2. Impact of Elevated CO2, Temperature & Precipitation on Agriculture

Some predict positive impacts on agriculture from climate change like increased temperatures and higher carbon dioxide levels [3]. Increased concentrations of CO2 may boost crop productivity, only where moisture is not a constraint. Higher levels of CO2 can stimulate photosynthesis in certain plants (30-100 per cent). Experimental observations confirm that when plants absorb more carbon grow bigger and more quickly. This is particularly true for C3 plants (so called because the product of their first biochemical reactions during photosynthesis has three carbon atoms). Increased CO2 tends to suppress photo-respiration in these plants, making them more water-efficient. The response of C4 plants would not be as dramatic. C3 plants correspond to mid-latitude food staples like wheat, rice and soy bean whereas C4 plants correspond to low-altitude crops like maize, sorghum & sugarcane. The impact on yields of low-latitude crops is more difficult to predict while the mid-latitude yields may be reduced by 10-30 per cent due to increased summer dryness. The effects of an increase in carbon dioxide would be higher on C3 crops (such as wheat) than on C4 crops (such as maize), because the former is more susceptible to carbon dioxide shortage. Moreover, the protein content of the grain decreases under combined increases of temperature and CO2. For rice, the amylase content of the grain-a major determinant of cooking quality-is increased under elevated CO2. With wheat, elevated CO2 reduces the protein content of grain and flour by 9-13%. Concentrations of Fe and Zn which are important for human nutrition would be lower.

A 10-15% increase in monsoon precipitation in many regions, a simultaneous precipitation decline of 5-25% in drought-prone central India and a sharp decline in winter rainfall in northern India are also projected. This implies changes in output of winter wheat and mustard crops in northwestern India. A decrease in number of rainy days (5-15 days on an average) is expected over much of India, along with an increase in heavy rainfall days in the monsoon season (Indian Institute of Tropical Meteorology, Ministry of Earth Sciences, Government of India). These changes are expected to increase the vulnerability of Indian agriculture. This is particularly important in India, where agriculture is highly sensitive to monsoon variability as 65% of the cropped area is rain-fed [4, 5]. Changes in temperature and precipitation could have a significant impact on more than 350 million people who are dependent on rain-fed agriculture.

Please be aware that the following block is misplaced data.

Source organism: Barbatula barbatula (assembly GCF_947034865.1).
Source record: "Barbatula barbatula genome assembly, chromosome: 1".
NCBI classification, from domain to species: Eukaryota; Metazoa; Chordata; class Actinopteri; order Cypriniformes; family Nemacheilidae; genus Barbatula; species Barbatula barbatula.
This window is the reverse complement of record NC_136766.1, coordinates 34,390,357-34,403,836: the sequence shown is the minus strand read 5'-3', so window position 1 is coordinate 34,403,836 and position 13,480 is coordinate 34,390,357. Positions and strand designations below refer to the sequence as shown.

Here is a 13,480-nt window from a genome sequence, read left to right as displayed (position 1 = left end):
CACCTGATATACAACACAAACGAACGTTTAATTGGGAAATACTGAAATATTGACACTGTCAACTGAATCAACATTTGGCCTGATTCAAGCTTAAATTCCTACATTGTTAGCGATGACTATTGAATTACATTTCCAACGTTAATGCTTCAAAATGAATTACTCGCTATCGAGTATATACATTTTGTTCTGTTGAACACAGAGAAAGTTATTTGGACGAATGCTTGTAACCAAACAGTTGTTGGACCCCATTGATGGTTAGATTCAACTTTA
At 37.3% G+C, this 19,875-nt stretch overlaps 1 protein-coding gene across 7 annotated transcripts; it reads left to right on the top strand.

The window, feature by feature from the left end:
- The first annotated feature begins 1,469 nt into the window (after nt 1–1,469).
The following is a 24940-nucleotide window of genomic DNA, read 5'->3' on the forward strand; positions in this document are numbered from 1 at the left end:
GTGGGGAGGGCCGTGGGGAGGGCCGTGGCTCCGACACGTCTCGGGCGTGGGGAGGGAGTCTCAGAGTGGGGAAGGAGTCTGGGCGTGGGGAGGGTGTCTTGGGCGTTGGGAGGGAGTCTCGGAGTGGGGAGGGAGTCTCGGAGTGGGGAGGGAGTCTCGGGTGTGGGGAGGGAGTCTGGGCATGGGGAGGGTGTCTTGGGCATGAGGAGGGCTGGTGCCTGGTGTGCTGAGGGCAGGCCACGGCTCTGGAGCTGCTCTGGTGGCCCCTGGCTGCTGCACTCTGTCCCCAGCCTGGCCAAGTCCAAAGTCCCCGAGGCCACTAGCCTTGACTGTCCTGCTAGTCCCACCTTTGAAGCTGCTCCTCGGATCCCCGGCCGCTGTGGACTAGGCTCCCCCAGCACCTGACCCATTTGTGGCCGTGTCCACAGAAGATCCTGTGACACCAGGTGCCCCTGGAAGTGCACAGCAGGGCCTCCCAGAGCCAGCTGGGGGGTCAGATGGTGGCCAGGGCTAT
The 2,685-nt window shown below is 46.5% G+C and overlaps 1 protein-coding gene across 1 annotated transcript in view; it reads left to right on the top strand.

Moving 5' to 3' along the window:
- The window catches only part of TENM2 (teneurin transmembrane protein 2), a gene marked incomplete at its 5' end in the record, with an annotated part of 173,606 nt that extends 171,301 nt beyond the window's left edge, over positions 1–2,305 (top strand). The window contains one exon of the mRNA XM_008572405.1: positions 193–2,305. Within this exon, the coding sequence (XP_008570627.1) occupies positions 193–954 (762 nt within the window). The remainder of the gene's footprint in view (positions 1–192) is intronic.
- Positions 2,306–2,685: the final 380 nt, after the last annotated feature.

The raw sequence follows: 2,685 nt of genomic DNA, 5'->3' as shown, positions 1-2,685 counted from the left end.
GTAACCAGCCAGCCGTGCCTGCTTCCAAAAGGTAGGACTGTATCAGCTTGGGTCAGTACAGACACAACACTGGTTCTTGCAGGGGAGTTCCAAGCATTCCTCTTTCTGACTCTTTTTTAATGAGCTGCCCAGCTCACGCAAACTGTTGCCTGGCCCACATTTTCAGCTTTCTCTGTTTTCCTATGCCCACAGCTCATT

The agricultural sector is a driving force in the GHG emissions and land use effects. The three major causes of the increase in GHGs observed over the past 250 years have been fossil fuels, land use and agriculture. The agricultural processes (rice cultivation, enteric fermentation in cattle) comprise 54% of methane emissions, 80% of nitrous oxide emissions and major percentage of carbon dioxide.

3. Role of IPCC & Climate Change Mitigation

The Intergovernmental Panel on Climate Change (IPCC), an international body of over 3000 experts, indicates that rice and wheat production of India will drop significantly because of climate change. A 1.5°C rise and two mm increase in precipitation could result in a decline in rice yields by 3-15 per cent. According to IPCC’s Third Assessment Report (TAR), “The importance of climate change impacts on grain and forage quality emerges from new research.” In its Fourth Assessment Report (AR4), published in 2007, the IPCC projects that, without further action to reduce GHG emissions, the global average surface temperature is likely to rise by a further 1.8-4.0°C this century, and by up to 6.4°C in the worst case scenario. The ultimate impact of loss of food grain production would be to use hard currency to increase food imports [6]. Food insecurity and malnutrition will affect the overall health status of millions of people, with implications for infant mortality in large number. Increased human interference in modern technology based agriculture has resulted in decrease in diversity at all levels in agro ecosystem.